Martin St. Pierre - That penalty in overtime was the kind of thing that can get a guy sent back to the AHL, but Julien showed faith in the kid in the skills competition... not unlike his choice of Wheeler in Monday's shootout. That's great coaching, and it's paying huge dividends in confidence.
Other game reviews:
Stanley Cup of Chowder
The Hockey Blog Adventure
The Bear Cave
Also of interest:
Hub Hockey asks -- was Tim Thomas' hit on Jason Blake legal? Leave your 2 cents in the comments.
Leafs Hockey Analysis provides a fascinating, detailed look at the Bruins' rebuilding plan and what lessons the Leafs might take away from it.
All Habs is convinced that Tim Thomas is nothing but "smoke and mirrors". Here are Part 1 and Part 2 of the debate.
Wednesday, January 21, 2009
The Bruins limp into Toronto tonight for their final pre-AllStar matchup.
Injury (non)update: All the usual suspects are still out of the lineup (Kessel, Lucic, Bergeron, Ference, Ward) and to the best of my knowledge the AHL callups are still the same (St. Pierre, Bitz, Lashoff, Nokelainen, Sobotka).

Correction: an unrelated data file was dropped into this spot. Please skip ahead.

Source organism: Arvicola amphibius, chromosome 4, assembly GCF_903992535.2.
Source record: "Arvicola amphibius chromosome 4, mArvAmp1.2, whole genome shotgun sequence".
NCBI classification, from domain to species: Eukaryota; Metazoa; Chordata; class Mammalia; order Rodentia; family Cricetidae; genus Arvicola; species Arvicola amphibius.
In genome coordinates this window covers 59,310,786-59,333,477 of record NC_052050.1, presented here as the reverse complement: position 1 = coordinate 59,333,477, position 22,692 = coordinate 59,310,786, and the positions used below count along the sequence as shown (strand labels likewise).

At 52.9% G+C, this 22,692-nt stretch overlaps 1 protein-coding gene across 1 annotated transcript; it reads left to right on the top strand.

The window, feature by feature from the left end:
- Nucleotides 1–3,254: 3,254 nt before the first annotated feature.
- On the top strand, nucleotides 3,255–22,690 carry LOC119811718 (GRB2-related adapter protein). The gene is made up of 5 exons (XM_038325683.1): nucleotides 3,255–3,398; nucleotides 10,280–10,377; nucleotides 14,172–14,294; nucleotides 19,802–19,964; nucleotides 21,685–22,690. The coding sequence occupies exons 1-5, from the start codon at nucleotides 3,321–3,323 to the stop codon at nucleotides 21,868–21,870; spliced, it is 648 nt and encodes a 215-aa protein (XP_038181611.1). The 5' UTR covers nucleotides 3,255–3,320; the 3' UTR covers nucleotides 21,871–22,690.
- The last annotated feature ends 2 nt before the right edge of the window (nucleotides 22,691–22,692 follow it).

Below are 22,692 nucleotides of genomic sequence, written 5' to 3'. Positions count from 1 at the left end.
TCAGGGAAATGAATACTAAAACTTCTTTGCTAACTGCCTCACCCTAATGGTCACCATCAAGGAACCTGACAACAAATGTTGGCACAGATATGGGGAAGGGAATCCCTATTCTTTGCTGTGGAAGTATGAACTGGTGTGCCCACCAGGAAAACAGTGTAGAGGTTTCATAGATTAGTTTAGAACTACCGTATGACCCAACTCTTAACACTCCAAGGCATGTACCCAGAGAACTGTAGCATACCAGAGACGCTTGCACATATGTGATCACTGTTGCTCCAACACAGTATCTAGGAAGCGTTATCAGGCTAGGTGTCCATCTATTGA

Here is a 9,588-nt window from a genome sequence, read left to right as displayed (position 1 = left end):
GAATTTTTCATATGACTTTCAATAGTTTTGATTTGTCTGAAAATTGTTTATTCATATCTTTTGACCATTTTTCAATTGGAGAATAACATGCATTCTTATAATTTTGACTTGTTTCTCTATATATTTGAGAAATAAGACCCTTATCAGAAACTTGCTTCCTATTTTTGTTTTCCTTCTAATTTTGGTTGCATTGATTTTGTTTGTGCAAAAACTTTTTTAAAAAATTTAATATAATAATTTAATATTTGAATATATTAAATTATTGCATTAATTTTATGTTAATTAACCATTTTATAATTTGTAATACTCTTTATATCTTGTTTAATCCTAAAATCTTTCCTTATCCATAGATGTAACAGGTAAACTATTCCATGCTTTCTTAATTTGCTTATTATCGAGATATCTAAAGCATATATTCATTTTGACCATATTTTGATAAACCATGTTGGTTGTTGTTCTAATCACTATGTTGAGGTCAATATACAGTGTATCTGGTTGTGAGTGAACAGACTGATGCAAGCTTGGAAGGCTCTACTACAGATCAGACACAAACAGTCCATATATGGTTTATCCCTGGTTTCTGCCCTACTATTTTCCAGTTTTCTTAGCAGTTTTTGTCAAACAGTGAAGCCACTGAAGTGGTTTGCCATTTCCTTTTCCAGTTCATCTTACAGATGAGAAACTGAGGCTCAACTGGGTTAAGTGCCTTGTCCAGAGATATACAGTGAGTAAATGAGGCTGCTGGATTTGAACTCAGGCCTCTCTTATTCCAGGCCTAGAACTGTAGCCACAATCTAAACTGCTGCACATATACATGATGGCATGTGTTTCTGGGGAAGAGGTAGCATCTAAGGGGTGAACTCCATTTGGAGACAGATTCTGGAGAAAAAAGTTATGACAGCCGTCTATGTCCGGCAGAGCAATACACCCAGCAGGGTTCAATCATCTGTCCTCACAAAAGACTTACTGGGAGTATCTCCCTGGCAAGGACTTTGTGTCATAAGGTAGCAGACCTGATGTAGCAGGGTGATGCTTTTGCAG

updating the update: Julien says that Ward actually will be playing tonight, since the Bruins need to get things turned around ASAP.
News out of Toronto is that Mike Van Ryn will miss the game with his continuing concussion problems (Bruins fans can sympathize) and the Leafs will also be without D Jeff Finger and LW Jeremy Williams.
Wakeup calls in the East: I don't think we have to worry about the Bruins looking past this game, considering the nature of their loss to the Blues on Monday. That cluster**** stings a little less since both the Caps and Habs were upset yesterday (by the Sens and Thrashers, respectively), thereby giving the Bruins an opportunity to actually widen their lead on the East by week's end.
Death Watch: Last Wednesday I issued an ultimatum to the Leafs -- win 4 more games in January or be moved to the "dead" list for the rest of the season. Since then they've got one win (Hurricanes), one loss (Hurricanes) and one OT loss (Thrashers). They have 4 games left in January -- the Bruins, followed by road games in Minny and Denver, and a home game against the Pens. The watch continues...
The Barilkosphere: The Leafs blogging community is probably the best in the NHL, in part because they have the coolest nickname. What pre-2004 Red Sox fans were to baseball, Leafs fans are to hockey. Losing sucks, but it sucks more when you don't care. Leafs fans, for all their bitterness and backhanded fandom, care enough to turn the whole situation on its head.